Fran says, “I love seeing this great big world, and what we love most about our trips are the animals and wildlife! We love seeing them in their natural habitat, especially on safari in Africa.”

While the Browns are away, they don’t have to worry about their home. They know Touchmark team members are collecting their mail, watering their plants, and taking care of everything. “Especially being gone for over 30 days, we are so happy to know we have the staff at Touchmark and wonderful neighbors to help us out,” says Fran. Before their recent trip, one friend at Touchmark, who has traveled around the world four times, offered them helpful advice about excursions—“another Touchmark benefit!”

Once home, the couple always put together a presentation for the residents, who enjoy seeing the photos, artifacts, and keepsakes. Some have been inspired to travel to faraway places, such as Transylvania and Japan, or take a world cruise. “The presentations are stressful to prepare for, but it’s neat to have a full crowd of people who appreciate and can share in our experience,” says Ralph. Fran adds, “We’re working now on an ‘Around the World in 80 Minutes’ presentation, which is going to be challenging!”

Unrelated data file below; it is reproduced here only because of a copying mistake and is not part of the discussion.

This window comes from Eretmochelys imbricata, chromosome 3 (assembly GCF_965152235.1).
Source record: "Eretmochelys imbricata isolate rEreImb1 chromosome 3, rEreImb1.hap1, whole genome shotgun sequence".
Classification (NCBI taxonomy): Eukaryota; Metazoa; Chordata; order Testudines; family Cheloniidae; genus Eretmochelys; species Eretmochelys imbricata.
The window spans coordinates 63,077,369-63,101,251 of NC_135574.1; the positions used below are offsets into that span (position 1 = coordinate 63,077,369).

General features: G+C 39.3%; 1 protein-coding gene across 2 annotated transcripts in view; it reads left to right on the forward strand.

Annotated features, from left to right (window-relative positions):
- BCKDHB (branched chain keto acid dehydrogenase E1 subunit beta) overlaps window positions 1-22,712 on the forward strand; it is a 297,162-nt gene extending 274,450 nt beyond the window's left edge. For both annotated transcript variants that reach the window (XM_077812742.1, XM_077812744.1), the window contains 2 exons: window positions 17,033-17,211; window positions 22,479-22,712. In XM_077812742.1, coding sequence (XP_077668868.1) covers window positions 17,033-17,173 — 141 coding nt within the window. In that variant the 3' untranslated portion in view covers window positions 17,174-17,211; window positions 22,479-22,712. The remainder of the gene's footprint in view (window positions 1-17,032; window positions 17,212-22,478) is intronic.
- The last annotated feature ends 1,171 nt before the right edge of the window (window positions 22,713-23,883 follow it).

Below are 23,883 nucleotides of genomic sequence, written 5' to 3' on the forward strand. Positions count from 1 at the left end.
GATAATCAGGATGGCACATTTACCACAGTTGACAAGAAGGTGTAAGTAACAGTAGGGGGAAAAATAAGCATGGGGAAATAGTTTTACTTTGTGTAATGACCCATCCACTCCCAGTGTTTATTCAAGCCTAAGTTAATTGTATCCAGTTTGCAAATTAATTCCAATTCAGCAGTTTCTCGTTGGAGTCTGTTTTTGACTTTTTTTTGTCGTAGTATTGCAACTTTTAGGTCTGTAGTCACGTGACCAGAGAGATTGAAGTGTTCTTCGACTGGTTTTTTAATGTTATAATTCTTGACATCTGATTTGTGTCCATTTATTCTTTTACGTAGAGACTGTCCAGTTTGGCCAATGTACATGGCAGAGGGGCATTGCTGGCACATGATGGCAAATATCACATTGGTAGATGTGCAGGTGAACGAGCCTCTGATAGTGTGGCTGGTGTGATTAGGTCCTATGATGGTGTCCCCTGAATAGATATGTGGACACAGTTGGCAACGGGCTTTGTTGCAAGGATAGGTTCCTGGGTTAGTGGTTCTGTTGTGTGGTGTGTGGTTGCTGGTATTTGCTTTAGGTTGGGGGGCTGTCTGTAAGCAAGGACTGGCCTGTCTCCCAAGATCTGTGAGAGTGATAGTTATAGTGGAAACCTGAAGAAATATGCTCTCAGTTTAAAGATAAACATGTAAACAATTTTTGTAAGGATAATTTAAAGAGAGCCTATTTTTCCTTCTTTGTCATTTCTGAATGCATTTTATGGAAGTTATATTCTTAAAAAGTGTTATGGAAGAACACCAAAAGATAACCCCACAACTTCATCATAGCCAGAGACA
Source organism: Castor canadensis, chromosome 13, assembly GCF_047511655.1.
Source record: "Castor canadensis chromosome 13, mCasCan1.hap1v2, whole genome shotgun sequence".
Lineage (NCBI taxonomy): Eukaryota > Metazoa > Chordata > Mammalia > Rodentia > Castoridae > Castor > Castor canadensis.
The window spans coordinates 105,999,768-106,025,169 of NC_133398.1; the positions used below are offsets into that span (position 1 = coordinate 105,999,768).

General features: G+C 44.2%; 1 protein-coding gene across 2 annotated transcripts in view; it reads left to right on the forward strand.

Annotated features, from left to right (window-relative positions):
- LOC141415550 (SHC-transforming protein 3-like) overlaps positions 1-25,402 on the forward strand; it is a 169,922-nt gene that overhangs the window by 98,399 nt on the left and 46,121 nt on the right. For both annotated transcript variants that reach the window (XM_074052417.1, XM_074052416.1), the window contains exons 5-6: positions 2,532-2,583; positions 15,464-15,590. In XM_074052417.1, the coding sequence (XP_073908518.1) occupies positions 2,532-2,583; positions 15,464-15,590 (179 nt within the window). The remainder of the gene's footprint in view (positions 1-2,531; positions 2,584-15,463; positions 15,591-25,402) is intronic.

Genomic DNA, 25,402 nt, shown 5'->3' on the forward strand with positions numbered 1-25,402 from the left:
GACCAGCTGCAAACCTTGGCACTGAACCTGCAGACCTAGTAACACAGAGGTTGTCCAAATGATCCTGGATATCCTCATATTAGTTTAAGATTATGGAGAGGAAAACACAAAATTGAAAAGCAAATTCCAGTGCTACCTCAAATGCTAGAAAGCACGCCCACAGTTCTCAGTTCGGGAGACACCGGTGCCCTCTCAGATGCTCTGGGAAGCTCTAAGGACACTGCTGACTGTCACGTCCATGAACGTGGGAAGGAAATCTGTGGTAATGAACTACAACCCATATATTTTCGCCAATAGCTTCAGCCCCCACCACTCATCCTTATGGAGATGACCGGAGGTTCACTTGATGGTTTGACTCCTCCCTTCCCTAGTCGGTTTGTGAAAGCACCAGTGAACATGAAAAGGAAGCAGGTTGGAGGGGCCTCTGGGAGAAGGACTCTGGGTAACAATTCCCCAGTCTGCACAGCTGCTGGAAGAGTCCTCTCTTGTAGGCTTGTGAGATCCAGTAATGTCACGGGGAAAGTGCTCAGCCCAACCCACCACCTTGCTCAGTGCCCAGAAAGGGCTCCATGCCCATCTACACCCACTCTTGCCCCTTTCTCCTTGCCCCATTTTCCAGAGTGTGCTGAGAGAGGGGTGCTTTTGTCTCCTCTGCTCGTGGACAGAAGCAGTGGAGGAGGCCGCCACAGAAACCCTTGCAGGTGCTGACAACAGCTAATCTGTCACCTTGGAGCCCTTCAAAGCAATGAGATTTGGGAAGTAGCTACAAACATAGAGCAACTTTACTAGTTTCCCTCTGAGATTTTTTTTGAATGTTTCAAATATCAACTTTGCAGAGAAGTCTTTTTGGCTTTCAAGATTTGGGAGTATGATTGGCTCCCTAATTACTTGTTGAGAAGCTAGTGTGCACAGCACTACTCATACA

Around the world in 113 days

As the couple searched for their next adventure, Fran saw a cruise itinerary for 29 countries and 39 ports. “I told Ralph, if I knew I only had a year to live, I’d go on a world cruise.” Ralph quickly replied, “Why wait? Let’s do it while we can!”

Every day offered a new venture. They swam with stingrays in Bora Bora, snorkeled in Thailand, toured Singapore, visited the Hobbiton in New Zealand, and explored parts of Angola, Gambia, and Cape Verde in Africa.